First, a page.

setting A key within a section in a configuration file. A value is associated with a key and querying the config for a setting within a section will return the value associated with it.

Architecture Overview

There are three possible config files

Config Name Purpose
Config Model This is the user defined config model based on OpsetSettingsModel.
local.yml This is a local config that overwrites the default config, this file is not committed to the repository and is meant to be used in a local development environment.

The content of the default config is loaded first, and if any settings are redefined in local.yml, the default values from the model are overwritten by local.yml.

Environment variables will apply after the local.yml overwrite of the config settings if they have a matching name. To do so, the environment variable must be named in the following way:


So for the application my-small-project if we wanted to overwrite the setting port from the section app, your environment variable would need to be named like this:


It is also possible to have nested sections, so following the example above, if you wanted to override the value of you could do so using the following environment variable:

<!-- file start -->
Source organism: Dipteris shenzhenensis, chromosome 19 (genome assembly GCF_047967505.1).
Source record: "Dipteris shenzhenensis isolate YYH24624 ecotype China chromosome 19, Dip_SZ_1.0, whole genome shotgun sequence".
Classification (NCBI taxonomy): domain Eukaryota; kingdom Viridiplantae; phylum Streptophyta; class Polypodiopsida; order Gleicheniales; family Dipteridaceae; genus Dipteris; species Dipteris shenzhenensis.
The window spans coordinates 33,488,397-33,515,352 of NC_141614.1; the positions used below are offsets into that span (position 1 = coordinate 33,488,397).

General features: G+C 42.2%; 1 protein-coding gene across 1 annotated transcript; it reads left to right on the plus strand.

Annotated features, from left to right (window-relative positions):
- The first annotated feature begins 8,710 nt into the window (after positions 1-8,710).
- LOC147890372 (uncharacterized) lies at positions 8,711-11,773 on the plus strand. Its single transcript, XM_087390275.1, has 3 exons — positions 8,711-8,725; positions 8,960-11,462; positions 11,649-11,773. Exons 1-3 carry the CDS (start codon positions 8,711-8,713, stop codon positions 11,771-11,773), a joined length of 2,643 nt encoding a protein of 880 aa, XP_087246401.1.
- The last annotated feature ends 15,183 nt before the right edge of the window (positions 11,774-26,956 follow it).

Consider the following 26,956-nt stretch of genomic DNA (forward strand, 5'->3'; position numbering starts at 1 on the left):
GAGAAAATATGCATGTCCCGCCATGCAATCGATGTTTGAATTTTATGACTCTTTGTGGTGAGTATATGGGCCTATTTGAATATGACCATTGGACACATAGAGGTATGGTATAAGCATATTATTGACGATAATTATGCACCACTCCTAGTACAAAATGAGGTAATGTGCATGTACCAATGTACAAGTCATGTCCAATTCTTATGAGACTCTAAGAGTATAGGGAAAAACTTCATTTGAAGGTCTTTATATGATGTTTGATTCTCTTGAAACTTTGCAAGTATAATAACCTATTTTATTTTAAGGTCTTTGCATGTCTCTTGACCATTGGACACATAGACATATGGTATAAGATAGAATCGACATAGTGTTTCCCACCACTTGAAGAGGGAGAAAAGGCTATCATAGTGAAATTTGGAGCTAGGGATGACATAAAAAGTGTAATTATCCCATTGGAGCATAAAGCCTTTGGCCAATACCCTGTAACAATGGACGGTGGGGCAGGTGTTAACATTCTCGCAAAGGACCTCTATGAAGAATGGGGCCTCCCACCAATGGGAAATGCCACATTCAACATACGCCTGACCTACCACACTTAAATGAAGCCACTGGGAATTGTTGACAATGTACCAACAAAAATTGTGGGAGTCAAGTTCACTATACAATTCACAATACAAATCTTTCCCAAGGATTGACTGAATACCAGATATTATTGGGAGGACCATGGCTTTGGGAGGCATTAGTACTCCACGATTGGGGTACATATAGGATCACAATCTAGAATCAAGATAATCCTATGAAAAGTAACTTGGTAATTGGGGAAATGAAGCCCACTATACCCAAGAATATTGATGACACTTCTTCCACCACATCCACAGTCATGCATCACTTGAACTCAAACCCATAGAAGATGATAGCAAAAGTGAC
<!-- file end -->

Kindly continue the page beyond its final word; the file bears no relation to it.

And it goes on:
Usage Guide

To create a new configuration you need to first implement a pydantic model based on OpsetSettingsModel to represent your configuration. It can contain sub models all based on OpsetSettingsModel. Then you can initialize your configuration by instantiating the Config class. Your config object will be available in the config attribute of the opset config.

Opset will also check for local.yml. The location needs to be specified when instantiating the Config object. Your local.yml should be added to .gitignore.

A basic Opset setup will look like this:

from opset import OpsetSettingsMainModel, Config

class MyConfig(OpsetSettingsMainModel):
    host: str
    port: int = 8080

config = Config("my-app", MyConfig, "my_app.config").config

You would then import your new config variable where needed in your app.

The Config class takes the following arguments:

Parameter Description Default value Example
app_name The name of the application, usually the name of the repo. Ex: myproject-example. This will be used for finding the prefix to the environment variables. The name of the app will be uppercased and dashes will be replaced by underscores. myproject-example
config_model Your implementation of OpsetSettingsModel that defines your configuration.